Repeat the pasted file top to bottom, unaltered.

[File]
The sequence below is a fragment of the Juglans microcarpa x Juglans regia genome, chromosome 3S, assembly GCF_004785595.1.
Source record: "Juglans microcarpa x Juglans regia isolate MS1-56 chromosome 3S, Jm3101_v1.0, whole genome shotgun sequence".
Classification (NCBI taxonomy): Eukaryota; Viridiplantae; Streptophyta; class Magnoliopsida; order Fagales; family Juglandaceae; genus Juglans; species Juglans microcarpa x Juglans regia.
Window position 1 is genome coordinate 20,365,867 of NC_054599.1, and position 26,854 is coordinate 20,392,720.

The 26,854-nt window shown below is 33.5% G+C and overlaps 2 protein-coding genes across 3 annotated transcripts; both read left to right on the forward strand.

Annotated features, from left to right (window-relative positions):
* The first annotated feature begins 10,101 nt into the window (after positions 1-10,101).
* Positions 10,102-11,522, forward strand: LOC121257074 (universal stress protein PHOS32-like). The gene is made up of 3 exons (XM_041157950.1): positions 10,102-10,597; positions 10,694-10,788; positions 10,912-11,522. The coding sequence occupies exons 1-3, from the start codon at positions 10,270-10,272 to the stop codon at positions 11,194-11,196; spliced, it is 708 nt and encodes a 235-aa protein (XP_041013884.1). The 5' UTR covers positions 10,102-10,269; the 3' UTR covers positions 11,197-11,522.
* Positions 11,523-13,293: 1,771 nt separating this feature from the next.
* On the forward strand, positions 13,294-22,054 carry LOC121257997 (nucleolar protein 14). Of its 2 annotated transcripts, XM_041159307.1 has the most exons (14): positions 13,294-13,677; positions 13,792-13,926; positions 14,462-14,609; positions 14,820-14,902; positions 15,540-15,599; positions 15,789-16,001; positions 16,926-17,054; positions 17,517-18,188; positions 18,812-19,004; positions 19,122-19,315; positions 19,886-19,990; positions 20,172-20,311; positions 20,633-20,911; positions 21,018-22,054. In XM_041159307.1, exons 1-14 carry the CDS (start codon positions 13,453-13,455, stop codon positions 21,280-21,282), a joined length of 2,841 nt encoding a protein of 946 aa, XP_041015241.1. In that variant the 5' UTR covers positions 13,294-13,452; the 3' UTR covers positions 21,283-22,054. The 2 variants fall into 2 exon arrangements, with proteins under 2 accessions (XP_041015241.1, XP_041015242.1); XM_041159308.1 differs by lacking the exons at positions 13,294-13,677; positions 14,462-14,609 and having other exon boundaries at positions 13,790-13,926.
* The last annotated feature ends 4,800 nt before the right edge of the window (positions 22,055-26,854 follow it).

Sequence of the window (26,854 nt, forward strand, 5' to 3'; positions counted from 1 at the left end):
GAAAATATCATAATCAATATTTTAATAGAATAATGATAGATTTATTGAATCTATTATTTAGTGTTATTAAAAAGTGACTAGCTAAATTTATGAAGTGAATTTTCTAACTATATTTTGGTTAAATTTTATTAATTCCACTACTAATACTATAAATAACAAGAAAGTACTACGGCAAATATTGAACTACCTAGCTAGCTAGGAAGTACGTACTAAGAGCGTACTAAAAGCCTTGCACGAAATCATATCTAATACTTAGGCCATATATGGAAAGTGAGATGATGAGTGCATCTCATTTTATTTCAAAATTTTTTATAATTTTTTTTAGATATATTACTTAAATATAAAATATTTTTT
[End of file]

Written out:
The sequence below is a fragment of the Juglans microcarpa x Juglans regia genome, chromosome 3S, assembly GCF_004785595.1.
Source record: "Juglans microcarpa x Juglans regia isolate MS1-56 chromosome 3S, Jm3101_v1.0, whole genome shotgun sequence".
Classification (NCBI taxonomy): Eukaryota; Viridiplantae; Streptophyta; class Magnoliopsida; order Fagales; family Juglandaceae; genus Juglans; species Juglans microcarpa x Juglans regia.
Window position 1 is genome coordinate 20,365,867 of NC_054599.1, and position 26,854 is coordinate 20,392,720.

The 26,854-nt window shown below is 33.5% G+C and overlaps 2 protein-coding genes across 3 annotated transcripts; both read left to right on the forward strand.

Annotated features, from left to right (window-relative positions):
* The first annotated feature begins 10,101 nt into the window (after positions 1-10,101).
* Positions 10,102-11,522, forward strand: LOC121257074 (universal stress protein PHOS32-like). The gene is made up of 3 exons (XM_041157950.1): positions 10,102-10,597; positions 10,694-10,788; positions 10,912-11,522. The coding sequence occupies exons 1-3, from the start codon at positions 10,270-10,272 to the stop codon at positions 11,194-11,196; spliced, it is 708 nt and encodes a 235-aa protein (XP_041013884.1). The 5' UTR covers positions 10,102-10,269; the 3' UTR covers positions 11,197-11,522.
* Positions 11,523-13,293: 1,771 nt separating this feature from the next.
* On the forward strand, positions 13,294-22,054 carry LOC121257997 (nucleolar protein 14). Of its 2 annotated transcripts, XM_041159307.1 has the most exons (14): positions 13,294-13,677; positions 13,792-13,926; positions 14,462-14,609; positions 14,820-14,902; positions 15,540-15,599; positions 15,789-16,001; positions 16,926-17,054; positions 17,517-18,188; positions 18,812-19,004; positions 19,122-19,315; positions 19,886-19,990; positions 20,172-20,311; positions 20,633-20,911; positions 21,018-22,054. In XM_041159307.1, exons 1-14 carry the CDS (start codon positions 13,453-13,455, stop codon positions 21,280-21,282), a joined length of 2,841 nt encoding a protein of 946 aa, XP_041015241.1. In that variant the 5' UTR covers positions 13,294-13,452; the 3' UTR covers positions 21,283-22,054. The 2 variants fall into 2 exon arrangements, with proteins under 2 accessions (XP_041015241.1, XP_041015242.1); XM_041159308.1 differs by lacking the exons at positions 13,294-13,677; positions 14,462-14,609 and having other exon boundaries at positions 13,790-13,926.
* The last annotated feature ends 4,800 nt before the right edge of the window (positions 22,055-26,854 follow it).

Sequence of the window (26,854 nt, forward strand, 5' to 3'; positions counted from 1 at the left end):
GAAAATATCATAATCAATATTTTAATAGAATAATGATAGATTTATTGAATCTATTATTTAGTGTTATTAAAAAGTGACTAGCTAAATTTATGAAGTGAATTTTCTAACTATATTTTGGTTAAATTTTATTAATTCCACTACTAATACTATAAATAACAAGAAAGTACTACGGCAAATATTGAACTACCTAGCTAGCTAGGAAGTACGTACTAAGAGCGTACTAAAAGCCTTGCACGAAATCATATCTAATACTTAGGCCATATATGGAAAGTGAGATGATGAGTGCATCTCATTTTATTTCAAAATTTTTTATAATTTTTTTTAGATATATTACTTAAATATAAAATATTTTTT